Fator XPTO: In Cortes de Cima, it’s time for the second generation – an evolution.
In 2019, the youngest daughter of Carrie and Hans Jorgensen, a Danish-American couple that started Cortes de Cima, returned to Vidigueira, Alentejo, to take over the farm and start a new chapter in the family business.
Anna turned the page, shifting from the past’s more conventional and intensive form of farming towards holistic, regenerative, and organic agriculture, a return to the roots of the old farm.
Cortes de Cima is no longer just a wine-producing estate but a herdade that also makes wine. It transitioned from monoculture to polyculture and decreased the total vineyard area from 240 to 99 ha of vineyards.
The focus is on biodynamic wisdom, going for manual viticulture, reducing irrigation, and restoring the soil. The animals are back. Geese, chickens, sheep, donkeys, and cows naturally fertilize the soil to minimize the need for weed control and fertilizers.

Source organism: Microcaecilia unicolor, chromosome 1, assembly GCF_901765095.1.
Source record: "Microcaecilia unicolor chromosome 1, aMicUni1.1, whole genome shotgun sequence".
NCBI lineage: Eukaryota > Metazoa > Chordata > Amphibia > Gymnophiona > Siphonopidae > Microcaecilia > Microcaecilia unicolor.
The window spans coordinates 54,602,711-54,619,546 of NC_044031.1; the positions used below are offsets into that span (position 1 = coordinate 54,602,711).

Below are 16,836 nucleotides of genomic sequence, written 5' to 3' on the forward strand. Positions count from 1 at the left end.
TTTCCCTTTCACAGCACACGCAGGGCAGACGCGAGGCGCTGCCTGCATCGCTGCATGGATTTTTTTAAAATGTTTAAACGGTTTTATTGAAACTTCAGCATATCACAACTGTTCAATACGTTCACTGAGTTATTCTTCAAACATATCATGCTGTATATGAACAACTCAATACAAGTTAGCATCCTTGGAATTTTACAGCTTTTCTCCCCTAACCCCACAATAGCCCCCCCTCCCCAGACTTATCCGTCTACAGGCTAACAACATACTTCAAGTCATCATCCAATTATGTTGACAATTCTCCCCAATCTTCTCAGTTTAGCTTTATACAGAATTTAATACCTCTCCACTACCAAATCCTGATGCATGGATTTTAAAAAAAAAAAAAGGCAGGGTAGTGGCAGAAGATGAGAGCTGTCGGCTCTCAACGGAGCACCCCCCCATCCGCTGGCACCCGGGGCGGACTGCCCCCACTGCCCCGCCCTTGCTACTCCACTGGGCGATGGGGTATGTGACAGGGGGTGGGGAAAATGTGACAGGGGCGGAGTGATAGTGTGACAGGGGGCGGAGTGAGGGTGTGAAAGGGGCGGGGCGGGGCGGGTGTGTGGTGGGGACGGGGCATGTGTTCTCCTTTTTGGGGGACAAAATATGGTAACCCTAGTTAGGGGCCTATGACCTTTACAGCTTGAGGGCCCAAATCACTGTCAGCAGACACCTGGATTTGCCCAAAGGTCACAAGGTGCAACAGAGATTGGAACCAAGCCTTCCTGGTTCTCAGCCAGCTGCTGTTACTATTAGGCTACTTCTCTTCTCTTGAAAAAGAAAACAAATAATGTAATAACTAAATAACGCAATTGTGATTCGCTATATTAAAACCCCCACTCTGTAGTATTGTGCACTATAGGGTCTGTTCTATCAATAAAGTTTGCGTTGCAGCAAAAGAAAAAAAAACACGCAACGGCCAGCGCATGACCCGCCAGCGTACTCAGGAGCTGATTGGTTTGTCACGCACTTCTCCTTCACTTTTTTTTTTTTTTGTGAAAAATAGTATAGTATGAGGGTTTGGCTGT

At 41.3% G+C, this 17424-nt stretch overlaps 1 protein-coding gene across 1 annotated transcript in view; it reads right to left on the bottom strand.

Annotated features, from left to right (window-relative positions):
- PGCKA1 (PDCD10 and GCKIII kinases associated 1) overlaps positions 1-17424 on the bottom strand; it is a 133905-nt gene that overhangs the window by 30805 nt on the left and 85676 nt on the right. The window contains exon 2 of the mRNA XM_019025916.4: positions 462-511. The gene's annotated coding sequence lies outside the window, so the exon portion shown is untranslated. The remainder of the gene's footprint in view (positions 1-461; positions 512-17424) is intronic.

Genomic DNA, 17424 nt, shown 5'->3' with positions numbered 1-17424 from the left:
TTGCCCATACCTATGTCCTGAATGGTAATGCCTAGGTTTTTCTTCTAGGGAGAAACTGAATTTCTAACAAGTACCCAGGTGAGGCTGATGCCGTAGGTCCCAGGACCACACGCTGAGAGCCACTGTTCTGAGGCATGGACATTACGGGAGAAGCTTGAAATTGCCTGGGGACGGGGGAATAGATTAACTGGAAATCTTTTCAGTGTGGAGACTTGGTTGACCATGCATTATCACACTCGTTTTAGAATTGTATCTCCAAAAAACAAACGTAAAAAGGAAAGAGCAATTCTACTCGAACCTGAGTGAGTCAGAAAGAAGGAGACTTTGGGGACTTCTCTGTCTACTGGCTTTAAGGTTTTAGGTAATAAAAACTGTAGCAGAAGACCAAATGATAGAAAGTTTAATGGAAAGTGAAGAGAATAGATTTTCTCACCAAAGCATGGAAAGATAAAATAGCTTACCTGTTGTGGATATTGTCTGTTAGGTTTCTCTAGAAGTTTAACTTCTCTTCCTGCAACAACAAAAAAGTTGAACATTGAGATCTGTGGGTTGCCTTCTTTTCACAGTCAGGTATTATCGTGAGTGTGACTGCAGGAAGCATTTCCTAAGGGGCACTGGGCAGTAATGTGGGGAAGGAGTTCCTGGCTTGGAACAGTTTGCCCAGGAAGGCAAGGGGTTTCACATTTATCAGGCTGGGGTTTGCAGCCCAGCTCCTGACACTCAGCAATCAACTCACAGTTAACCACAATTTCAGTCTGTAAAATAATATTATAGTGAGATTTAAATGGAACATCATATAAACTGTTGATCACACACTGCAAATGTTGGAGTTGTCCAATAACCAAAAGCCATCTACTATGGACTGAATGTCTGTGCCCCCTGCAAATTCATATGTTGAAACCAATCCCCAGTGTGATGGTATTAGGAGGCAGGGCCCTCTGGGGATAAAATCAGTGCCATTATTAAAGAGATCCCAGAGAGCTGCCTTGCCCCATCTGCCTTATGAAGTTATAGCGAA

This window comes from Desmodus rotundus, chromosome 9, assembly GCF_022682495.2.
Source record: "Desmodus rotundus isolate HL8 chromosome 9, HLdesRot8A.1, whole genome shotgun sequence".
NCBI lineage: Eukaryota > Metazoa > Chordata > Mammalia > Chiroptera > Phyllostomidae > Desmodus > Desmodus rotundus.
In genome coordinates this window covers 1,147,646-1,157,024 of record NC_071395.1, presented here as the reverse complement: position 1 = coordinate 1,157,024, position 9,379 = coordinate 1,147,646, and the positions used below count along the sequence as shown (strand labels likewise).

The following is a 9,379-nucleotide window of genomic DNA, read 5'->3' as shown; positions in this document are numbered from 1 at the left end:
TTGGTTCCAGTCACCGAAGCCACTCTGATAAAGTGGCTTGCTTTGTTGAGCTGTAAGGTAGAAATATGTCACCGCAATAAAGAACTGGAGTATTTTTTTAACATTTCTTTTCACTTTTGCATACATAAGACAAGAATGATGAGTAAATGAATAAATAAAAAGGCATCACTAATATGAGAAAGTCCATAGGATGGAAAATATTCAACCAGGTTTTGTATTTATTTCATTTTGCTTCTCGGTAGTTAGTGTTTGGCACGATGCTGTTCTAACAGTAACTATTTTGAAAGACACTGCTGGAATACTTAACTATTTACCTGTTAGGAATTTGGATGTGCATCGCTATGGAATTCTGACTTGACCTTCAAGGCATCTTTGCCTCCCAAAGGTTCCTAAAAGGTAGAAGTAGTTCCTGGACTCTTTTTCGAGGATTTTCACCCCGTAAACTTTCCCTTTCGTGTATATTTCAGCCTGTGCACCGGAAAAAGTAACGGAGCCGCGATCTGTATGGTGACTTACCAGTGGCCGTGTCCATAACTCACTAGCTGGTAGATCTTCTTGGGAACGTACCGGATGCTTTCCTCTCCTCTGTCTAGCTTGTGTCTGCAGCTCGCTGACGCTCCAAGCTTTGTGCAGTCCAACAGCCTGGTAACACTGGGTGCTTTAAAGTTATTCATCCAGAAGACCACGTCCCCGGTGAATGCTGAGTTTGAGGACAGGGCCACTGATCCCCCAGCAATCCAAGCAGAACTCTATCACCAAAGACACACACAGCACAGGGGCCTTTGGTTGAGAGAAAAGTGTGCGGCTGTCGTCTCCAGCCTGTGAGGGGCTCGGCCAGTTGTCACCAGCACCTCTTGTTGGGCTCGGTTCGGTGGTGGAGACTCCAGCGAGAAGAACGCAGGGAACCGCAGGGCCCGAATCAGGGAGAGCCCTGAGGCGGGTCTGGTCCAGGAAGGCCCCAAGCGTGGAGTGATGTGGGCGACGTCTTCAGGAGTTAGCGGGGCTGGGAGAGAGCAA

The team developed an in-depth study of the soil at the estate and reduction of vineyard area, focusing on the vineyards with the highest quality potential and the ability to express their terroir.
Old and indigenous vines are being revived. Preserving genetic diversity brings resilience and greater identity to the wines. In Cortes de Cima, the aim is to make fresh and elegant wines in a warm climate, showcasing the diversity of the terroirs and preserving the vitality that comes from thoughtful farming practices.
The goal is to inspire others through the transparency of their words and actions, commitment to change, and passion for the land.